My biggest takeaways from this interview for future applicants doing an off-campus interview with a Ross alumnus:

  1. Know the school inside and out. It isn’t sufficient to hope that you will get a lot of “situational” questions. Most of my conversation revolved around the school after we got through the typical resume – why MBA – why Ross — what do you hope to contribute questions.
  2. Do dig deep on the questions to your interviewer if he or she participated in any of the activities you want to participate in at Ross. I found that by doing so it not only helped build a rapport with the interviewer, but it also answered a lot of questions I had about the school.
  3. Do keep it conversational. My interviewer mentioned several times at the beginning that this was meant to be a “conversation”. I think one way to fail this interview is to be too formal. There should be a back and forth.
  4. Be prepared for it to go long. My interview lasted well over an hour. Don’t schedule your interview assuming it will last 30-40 minutes with a flight leaving shortly thereafter.
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Frequently asked Situational and Behavioural interview questions

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Interview Transcript - 5

The interview was rapid-fire questions, and not too much probing or follow-up on any answers. I stayed for team exercise afterwards which was much more pleasant and enjoyable than I had expected.
Here are the questions I was asked:
Tell me about yourself.
Why an MBA?
Why Ross?
What kind of people would you pick to be on a team and why?
When is time you had to deal with a professional or personal change?
Talk about a mistake/failure you made or experienced.
Talk about a time you were in an ambiguous situation and how you dealt with it.
Talk about a time you used data to make a decision or propose a new initiative.
When is a time you led a team outside of work?
What is something not on your resume that I should know or that you’d like to share?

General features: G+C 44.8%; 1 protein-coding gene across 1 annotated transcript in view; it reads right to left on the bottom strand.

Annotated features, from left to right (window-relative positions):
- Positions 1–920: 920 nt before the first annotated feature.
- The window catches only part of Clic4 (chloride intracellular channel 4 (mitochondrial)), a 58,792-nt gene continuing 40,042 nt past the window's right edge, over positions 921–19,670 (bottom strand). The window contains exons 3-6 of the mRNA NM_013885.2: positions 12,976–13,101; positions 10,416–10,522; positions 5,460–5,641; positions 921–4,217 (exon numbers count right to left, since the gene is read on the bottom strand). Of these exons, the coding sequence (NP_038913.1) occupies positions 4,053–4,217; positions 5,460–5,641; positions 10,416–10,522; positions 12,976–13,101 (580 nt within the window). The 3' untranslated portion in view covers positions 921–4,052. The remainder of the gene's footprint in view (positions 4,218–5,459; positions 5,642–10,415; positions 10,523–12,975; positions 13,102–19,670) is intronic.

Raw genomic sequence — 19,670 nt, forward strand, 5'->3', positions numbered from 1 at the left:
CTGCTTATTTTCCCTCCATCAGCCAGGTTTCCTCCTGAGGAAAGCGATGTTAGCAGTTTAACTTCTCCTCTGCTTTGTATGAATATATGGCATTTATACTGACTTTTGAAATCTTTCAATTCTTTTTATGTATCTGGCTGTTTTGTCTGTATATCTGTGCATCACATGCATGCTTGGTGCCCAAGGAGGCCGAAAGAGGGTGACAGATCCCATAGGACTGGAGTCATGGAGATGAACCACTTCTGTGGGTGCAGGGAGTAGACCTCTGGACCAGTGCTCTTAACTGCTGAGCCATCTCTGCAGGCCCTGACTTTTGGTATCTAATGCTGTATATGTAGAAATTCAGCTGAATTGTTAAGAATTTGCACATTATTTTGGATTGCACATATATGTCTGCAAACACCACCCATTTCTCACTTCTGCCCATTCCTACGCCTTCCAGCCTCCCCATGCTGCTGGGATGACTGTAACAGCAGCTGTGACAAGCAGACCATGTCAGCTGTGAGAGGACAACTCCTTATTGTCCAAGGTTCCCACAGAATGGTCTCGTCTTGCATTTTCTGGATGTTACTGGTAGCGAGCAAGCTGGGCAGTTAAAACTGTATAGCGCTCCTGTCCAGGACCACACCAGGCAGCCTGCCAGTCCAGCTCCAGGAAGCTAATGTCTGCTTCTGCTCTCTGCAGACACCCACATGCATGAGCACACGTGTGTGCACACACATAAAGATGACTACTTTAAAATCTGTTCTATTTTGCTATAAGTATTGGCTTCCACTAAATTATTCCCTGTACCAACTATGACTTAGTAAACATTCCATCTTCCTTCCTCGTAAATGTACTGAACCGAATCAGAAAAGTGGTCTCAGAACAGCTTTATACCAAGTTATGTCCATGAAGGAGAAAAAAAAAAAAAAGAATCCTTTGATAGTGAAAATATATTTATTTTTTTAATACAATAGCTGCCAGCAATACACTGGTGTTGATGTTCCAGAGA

Share a fun fact about yourself.
Overall, it was a fairly straightforward behavioral interview with expected questions. Adcom members were very welcoming and engaged with prospective students. Current students showed up in huge numbers to support interview day and to talk to applicants, which I think speaks highly to their culture.

Interview Transcript - 6

Participated in a interview in early February during one of those weekend slots.

The day started with registration and breakfast, with a quick speech by Soojin, the admissions director.

After that, we got split into two groups, maize and blue which determined our interview slot.

Interviewed with a second year. He seemed more on the quiet side initially which made me a bit nervous as I couldn’t tell if the interview was going well. However, as the interview went on, I became more comfortable as he started smiling more as I answered more questions. Sample questions:

  1. Tell me about yourself
  2. Why Michigan Ross?
  3. How has your leadership style changed as you developed?
  4. Is there anything not covered in your application, you would like to share?

After that, I participated in the team exercise. You have to tell a story using two words given by a current student. Then you consolidate the words in your team to come up with a business problem and solution.

Interview Transcript - 7

I participated in the Saturday (Feb 18th) interview day at the end of the second round. The day was full of activities from 8am-3pm, with the following breakdown:

8:00-8:15 AM: Registration

8:30 AM: Welcome

9:00-10:30 AM: Interviews (they split everyone into two groups)

11:00-11:45 AM: Team Exercise

12:00-12:45 PM: Lunch

1:00-2:00 PM: Q&A and Tour with Ross Student Ambassadors

2:30-3:30 PM: Mock Class

3:30 PM: Explore Ann Arbor

The interview was with a second-year student and very conversational, full of typical behavioral questions. It lasted around 35-40 minutes, running a bit over. The questions I was asked are:

  • Tell me about yourself / Walk me through your résumé.
  • Why an MBA (tell me about your short/long term goals).
  • Why Ross.
  • Tell me about your current job / Typical day.